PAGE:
Plates of chorizo, cheese and salchichón appeared as the cork was popped, revealing a faded crimson ring. The glug, glug and slight ring of the liquid against the glass preceded a sip and slosh around our palates, and I went so far as to try and gargle like the sommeliers do (it sounds weird, but the bubbling reveals even more tastes buried deep in the mouthful!).
We’d then try a grandaddy Rioja and compare the two tintos in color, smell and taste. I began to smell the earthy wood undertones and hint of black pepper as my sinus cavity cleared up and reminded my brain of the properties of a strong wine that had been aged for two years and then bottled for two more before entering the market.
In the wake of turning 30, my mom reminded me that age is like fine wine, and Adolfo had saved the best for us to drink with duck paté and strawberry jam: a wine he’d inherited from his uncle from 2002. Even though wines depreciate depending on their aging process, the murky brown liquid still tasted amazing.
Three hours later, we sipped a sweet Pedro Ximénez from nearby Jerez, brains as full as our bellies.
How to Taste Wine:
Most everyone knows that wine tastings have three parts: first you check out the color, then provide a preview for your tastebuds by sniffing inside the glass before finally tasting the wine. But I’ll go further:
Open the bottle correctly. Some restaurants will cut the aluminum cap that protects the cork right near the top, but you should do so under the lip of the bottle. Better yet, press firmly on the cap to pull the aluminum upwards in one piece.
Pour less than one fluid ounce into a proper tasting glass. Glasses should grow thinner at the top to help aromas reach your nose, and while stemless glasses are gorgeous, your hand can heat the wine and distorte its properties slightly.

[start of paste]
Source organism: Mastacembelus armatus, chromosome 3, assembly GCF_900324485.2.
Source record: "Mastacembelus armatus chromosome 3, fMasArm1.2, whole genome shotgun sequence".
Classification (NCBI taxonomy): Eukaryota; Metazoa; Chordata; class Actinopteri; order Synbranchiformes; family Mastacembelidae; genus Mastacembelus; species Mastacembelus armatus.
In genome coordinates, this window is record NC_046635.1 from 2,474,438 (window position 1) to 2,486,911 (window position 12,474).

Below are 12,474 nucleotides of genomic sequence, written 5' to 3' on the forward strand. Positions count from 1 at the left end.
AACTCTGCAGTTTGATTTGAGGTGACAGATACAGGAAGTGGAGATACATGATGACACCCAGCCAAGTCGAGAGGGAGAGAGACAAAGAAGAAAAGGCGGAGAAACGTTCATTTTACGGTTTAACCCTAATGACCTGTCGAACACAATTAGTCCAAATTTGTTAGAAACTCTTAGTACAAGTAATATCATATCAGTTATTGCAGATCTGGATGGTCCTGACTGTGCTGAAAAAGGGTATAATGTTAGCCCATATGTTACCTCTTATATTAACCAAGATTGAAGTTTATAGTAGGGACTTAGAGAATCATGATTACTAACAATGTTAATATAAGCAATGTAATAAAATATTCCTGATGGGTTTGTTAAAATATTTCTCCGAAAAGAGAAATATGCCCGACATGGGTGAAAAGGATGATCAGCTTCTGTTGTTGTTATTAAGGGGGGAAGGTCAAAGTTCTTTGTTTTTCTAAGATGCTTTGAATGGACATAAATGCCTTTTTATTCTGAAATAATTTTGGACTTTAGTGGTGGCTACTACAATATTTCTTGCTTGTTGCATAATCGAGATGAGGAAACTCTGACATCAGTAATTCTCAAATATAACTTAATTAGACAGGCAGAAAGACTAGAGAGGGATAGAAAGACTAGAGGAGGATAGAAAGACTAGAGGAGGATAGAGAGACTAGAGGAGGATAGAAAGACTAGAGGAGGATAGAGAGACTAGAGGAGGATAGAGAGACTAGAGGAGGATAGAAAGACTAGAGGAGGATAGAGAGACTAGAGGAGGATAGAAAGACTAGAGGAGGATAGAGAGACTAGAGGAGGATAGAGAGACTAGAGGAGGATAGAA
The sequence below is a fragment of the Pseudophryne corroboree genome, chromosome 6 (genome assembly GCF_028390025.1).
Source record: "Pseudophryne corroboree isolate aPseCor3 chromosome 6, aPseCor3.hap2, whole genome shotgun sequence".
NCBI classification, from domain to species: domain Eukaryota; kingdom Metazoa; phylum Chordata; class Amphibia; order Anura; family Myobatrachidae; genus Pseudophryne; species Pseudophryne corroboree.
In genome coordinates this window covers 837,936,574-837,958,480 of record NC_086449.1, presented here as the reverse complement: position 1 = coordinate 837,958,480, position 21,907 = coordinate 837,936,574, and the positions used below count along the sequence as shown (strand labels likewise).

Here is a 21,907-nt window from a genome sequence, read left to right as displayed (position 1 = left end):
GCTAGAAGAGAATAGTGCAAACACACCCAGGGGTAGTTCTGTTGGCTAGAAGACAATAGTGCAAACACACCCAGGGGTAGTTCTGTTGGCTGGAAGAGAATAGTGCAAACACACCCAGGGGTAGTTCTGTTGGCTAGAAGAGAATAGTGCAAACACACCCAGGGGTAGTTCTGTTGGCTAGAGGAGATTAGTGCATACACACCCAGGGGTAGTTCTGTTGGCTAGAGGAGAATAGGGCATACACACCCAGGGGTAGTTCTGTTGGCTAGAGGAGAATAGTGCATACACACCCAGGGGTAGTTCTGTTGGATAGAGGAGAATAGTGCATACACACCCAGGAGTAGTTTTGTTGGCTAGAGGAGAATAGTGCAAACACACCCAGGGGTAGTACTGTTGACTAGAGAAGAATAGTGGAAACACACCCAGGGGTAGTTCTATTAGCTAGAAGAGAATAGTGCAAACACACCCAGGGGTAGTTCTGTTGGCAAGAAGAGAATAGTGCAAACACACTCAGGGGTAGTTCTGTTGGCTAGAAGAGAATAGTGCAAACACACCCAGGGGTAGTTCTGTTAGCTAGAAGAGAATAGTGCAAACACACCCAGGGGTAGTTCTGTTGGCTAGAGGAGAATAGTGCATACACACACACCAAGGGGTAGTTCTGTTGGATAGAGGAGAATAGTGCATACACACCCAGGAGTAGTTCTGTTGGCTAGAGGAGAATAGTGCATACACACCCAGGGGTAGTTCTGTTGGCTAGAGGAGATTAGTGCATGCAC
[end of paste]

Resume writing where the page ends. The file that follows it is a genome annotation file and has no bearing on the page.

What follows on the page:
Remember that red wines have varying properties, so know the differences between joven, crianza, and reserva when tasting Spanish varieties. Everything from the color to the depreciation and especially the taste will vary. Joven wines are very rarely aged in oak barrels, whereas crianzas will have spent 6 months in barrel of its two years aging. Reserva are aged longer in both bottle and barrel. So, the 2010 reserva we tried had spent two years in barrel and two more in bottle before being labelled for sale, but the joven we tried wasn’t half bad because it came from a reputable bodega.
The olfactory phase is the most important, Adolfo tells us, because our tastebuds can only perceive sweet, sour, salty and acidic. The nose can sense the nuances of flavors are snuffed out at this phase, and this is why you’re encouraged to move the liquid around in the glass. Take your time.
When you’re ready to taste, don’t swallow right away. Slosh the wine around in your mouth the get the full sensory experience.
If you’re trying more than one wine, pour 15-20 milliliters of the next wine you’ll be trying into the used glass, swirl it around and dump into a recipient.
Most importantly – don’t get snobby about wine. Everything about wine – from the soil from which the grapes grow to the content of the cork – is a science, so just open a bottle you like and enjoy it!
With Locals invited Hayley and me to be guests for the WithLocals wine experience in Utrera. All opinions expressed are my own – I like my opinions as pure as my vinate. Be sure to check out With Locals’s page for more inspiration, as well as Adolfo’s YouTube channel about everything in the Mundo de Vino.
What’s your favorite Spanish wine, and where do you buy it? Sound off in the comments below, and I’ll get down to the task.